CU electric sales were down in February
by RICK NORTON Associate Editor
Mar 24, 2014 | 631 views | 0 0 comments | 9 9 recommendations | email to a friend | print
Warmer February days — at least, compared to the collective bitter cold of January — took a bite out of Cleveland Utilities’ power sales, forcing a $110,048 net income loss to the Electric Division, members of the Cleveland Board of Public Utilities learned in a rare Friday afternoon session.

But on a more positive note, CU’s other two divisions — Water and Wastewater — enjoyed a month of increased sales in spite of the winter season whose cool temperatures and wet conditions traditionally dry up a chunk of the utility’s water use.

Of the expected sag in electricity sales, CU controller Marshall Stinnett pointed out this translated into less revenue which meant the local utility’s cost of purchased power from TVA, as a percentage of retail sales, increased from 81.8 percent in January to 84.7 percent a month later.

“This was driven by the decreased number of heating [degree] days during the end of February as compared to January,” he told the board.

A “degree day” is a utility industry term used to describe extreme temperatures for any given day — either “hot” or “cold” — and how much additional heating or cooling will be needed by area residents to keep their homes or businesses comfortable. It is based on a formula whose calculations determine expected peaks in electric demand — whether from increased use of heating in the winter or from air conditioning in the summer.

When winter days are warmer, it causes fewer “heating degree days,” and that allows area residents to use less heating which reduces power sales to CU. The same principal holds true on cooler summer days. This translates into fewer “cooling degree days,” and again reduced sales because people aren’t using their air conditioning as much.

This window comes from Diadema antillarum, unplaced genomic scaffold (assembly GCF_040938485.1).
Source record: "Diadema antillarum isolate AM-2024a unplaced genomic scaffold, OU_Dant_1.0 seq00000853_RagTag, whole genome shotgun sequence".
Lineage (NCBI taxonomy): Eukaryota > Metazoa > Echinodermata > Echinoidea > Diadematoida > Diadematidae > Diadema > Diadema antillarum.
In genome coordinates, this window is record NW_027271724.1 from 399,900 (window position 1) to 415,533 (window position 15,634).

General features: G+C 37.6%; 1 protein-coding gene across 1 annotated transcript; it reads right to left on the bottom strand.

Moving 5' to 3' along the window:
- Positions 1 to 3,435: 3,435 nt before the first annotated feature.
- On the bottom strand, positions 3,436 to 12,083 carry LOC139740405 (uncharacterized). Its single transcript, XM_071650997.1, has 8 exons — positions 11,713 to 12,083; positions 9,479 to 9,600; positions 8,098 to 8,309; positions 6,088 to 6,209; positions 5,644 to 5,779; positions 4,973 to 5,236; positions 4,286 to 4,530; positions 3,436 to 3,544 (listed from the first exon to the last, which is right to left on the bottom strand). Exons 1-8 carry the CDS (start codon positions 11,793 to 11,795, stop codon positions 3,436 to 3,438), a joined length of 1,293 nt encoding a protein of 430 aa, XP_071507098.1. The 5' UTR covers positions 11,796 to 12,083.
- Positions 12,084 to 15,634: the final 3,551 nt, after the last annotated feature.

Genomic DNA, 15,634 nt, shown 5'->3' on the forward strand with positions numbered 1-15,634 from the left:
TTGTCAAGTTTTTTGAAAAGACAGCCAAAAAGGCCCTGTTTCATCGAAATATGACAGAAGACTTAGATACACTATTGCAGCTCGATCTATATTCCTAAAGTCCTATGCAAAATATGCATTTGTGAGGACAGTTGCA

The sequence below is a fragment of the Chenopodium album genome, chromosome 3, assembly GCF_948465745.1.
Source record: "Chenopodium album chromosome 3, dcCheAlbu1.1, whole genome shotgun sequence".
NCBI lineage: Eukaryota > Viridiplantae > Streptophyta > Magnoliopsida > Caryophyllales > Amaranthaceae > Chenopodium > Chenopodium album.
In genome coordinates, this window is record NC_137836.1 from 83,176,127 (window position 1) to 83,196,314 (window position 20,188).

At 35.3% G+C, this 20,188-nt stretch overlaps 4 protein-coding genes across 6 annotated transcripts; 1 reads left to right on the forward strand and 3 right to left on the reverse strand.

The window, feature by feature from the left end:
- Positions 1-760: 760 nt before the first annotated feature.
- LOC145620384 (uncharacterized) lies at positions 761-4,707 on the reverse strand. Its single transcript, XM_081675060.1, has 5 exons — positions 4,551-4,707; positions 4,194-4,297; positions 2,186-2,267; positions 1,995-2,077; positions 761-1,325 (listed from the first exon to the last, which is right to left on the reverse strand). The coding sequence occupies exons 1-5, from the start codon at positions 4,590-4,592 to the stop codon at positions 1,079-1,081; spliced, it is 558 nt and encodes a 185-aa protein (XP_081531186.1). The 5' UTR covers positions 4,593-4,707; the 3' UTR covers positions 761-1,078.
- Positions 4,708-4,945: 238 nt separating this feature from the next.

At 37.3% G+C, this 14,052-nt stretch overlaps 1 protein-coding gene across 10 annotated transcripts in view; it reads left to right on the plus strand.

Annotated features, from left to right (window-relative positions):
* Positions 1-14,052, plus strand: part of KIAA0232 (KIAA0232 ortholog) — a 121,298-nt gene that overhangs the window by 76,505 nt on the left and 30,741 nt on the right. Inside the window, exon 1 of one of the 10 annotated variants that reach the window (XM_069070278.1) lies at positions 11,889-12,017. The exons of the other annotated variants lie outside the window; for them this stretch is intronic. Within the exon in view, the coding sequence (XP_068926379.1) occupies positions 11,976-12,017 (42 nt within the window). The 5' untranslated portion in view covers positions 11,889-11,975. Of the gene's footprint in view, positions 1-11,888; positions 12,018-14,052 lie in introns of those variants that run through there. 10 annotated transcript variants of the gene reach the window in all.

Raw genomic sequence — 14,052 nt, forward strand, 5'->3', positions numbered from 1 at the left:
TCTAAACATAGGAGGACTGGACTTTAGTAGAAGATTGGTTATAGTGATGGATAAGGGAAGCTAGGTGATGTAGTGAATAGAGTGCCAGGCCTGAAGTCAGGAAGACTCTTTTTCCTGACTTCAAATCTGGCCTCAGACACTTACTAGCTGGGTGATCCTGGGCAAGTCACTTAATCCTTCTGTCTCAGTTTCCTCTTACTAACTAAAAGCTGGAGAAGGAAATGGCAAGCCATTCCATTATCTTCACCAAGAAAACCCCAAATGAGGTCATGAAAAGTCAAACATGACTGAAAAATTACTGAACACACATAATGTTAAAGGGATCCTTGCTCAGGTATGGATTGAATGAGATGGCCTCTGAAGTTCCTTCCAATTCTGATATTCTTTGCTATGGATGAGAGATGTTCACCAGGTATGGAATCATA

For CU’s Electric Division, the warmer February — barring a few isolated cold days and some snow — meant less sales and that caused the division to fall short of budget projections in revenue, operating margin and net income, Stinnett explained.

“The main driver of this was the decreased demand during the month of February compared to that of projected demand,” he said. “Although the division has regained ground compared to the FY 2014 budget, there are still four months remaining in the current fiscal year.”

He added, “As we look forward to the month of March, we must be cognizant of the margin received during the transition months and the coming summer months. A steady margin will help the division to meet budgeted results for FY 2014.”

But to make it happen, Mother Nature will have to abandon her fickle mood by allowing traditionally cool days to be cool and normally warm days to be warm. When she flip-flops, so do the local utility’s sales.

In looking at degree days, March won’t show any improvements over February, Stinnett cautioned.